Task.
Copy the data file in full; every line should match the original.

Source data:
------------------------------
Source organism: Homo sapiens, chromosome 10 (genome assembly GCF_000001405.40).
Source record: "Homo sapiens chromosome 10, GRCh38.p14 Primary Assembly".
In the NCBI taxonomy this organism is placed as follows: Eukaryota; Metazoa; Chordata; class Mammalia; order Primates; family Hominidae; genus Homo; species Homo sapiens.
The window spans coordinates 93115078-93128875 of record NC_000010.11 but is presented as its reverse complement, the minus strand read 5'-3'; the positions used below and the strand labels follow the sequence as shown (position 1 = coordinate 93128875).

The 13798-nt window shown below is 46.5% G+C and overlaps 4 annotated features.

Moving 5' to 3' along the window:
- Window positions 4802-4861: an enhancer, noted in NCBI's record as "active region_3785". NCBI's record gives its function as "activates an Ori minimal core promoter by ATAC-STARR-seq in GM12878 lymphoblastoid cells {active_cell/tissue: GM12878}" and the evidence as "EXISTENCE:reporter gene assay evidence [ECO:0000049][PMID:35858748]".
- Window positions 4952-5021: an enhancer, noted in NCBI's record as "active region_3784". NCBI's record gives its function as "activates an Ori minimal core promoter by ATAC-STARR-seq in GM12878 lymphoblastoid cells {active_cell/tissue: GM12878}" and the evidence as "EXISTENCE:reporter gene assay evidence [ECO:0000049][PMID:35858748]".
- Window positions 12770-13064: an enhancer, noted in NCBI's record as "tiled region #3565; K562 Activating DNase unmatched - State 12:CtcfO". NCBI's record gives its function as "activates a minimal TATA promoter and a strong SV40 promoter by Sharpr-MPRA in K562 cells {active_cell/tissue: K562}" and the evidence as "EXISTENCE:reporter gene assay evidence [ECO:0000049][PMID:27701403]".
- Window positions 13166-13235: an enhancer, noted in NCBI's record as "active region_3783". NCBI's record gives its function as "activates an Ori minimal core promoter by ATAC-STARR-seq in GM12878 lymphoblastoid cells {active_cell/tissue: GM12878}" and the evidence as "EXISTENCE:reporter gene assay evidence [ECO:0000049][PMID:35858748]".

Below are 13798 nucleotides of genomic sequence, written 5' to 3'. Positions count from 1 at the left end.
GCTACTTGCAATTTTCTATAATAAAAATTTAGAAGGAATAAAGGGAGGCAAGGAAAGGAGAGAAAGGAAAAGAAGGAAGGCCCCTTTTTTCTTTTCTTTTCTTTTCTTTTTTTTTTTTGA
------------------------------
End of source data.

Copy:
Source organism: Homo sapiens, chromosome 10 (genome assembly GCF_000001405.40).
Source record: "Homo sapiens chromosome 10, GRCh38.p14 Primary Assembly".
In the NCBI taxonomy this organism is placed as follows: Eukaryota; Metazoa; Chordata; class Mammalia; order Primates; family Hominidae; genus Homo; species Homo sapiens.
The window spans coordinates 93115078-93128875 of record NC_000010.11 but is presented as its reverse complement, the minus strand read 5'-3'; the positions used below and the strand labels follow the sequence as shown (position 1 = coordinate 93128875).

The 13798-nt window shown below is 46.5% G+C and overlaps 4 annotated features.

Moving 5' to 3' along the window:
- Window positions 4802-4861: an enhancer, noted in NCBI's record as "active region_3785". NCBI's record gives its function as "activates an Ori minimal core promoter by ATAC-STARR-seq in GM12878 lymphoblastoid cells {active_cell/tissue: GM12878}" and the evidence as "EXISTENCE:reporter gene assay evidence [ECO:0000049][PMID:35858748]".
- Window positions 4952-5021: an enhancer, noted in NCBI's record as "active region_3784". NCBI's record gives its function as "activates an Ori minimal core promoter by ATAC-STARR-seq in GM12878 lymphoblastoid cells {active_cell/tissue: GM12878}" and the evidence as "EXISTENCE:reporter gene assay evidence [ECO:0000049][PMID:35858748]".
- Window positions 12770-13064: an enhancer, noted in NCBI's record as "tiled region #3565; K562 Activating DNase unmatched - State 12:CtcfO". NCBI's record gives its function as "activates a minimal TATA promoter and a strong SV40 promoter by Sharpr-MPRA in K562 cells {active_cell/tissue: K562}" and the evidence as "EXISTENCE:reporter gene assay evidence [ECO:0000049][PMID:27701403]".
- Window positions 13166-13235: an enhancer, noted in NCBI's record as "active region_3783". NCBI's record gives its function as "activates an Ori minimal core promoter by ATAC-STARR-seq in GM12878 lymphoblastoid cells {active_cell/tissue: GM12878}" and the evidence as "EXISTENCE:reporter gene assay evidence [ECO:0000049][PMID:35858748]".

Below are 13798 nucleotides of genomic sequence, written 5' to 3'. Positions count from 1 at the left end.
GCTACTTGCAATTTTCTATAATAAAAATTTAGAAGGAATAAAGGGAGGCAAGGAAAGGAGAGAAAGGAAAAGAAGGAAGGCCCCTTTTTTCTTTTCTTTTCTTTTCTTTTTTTTTTTTGA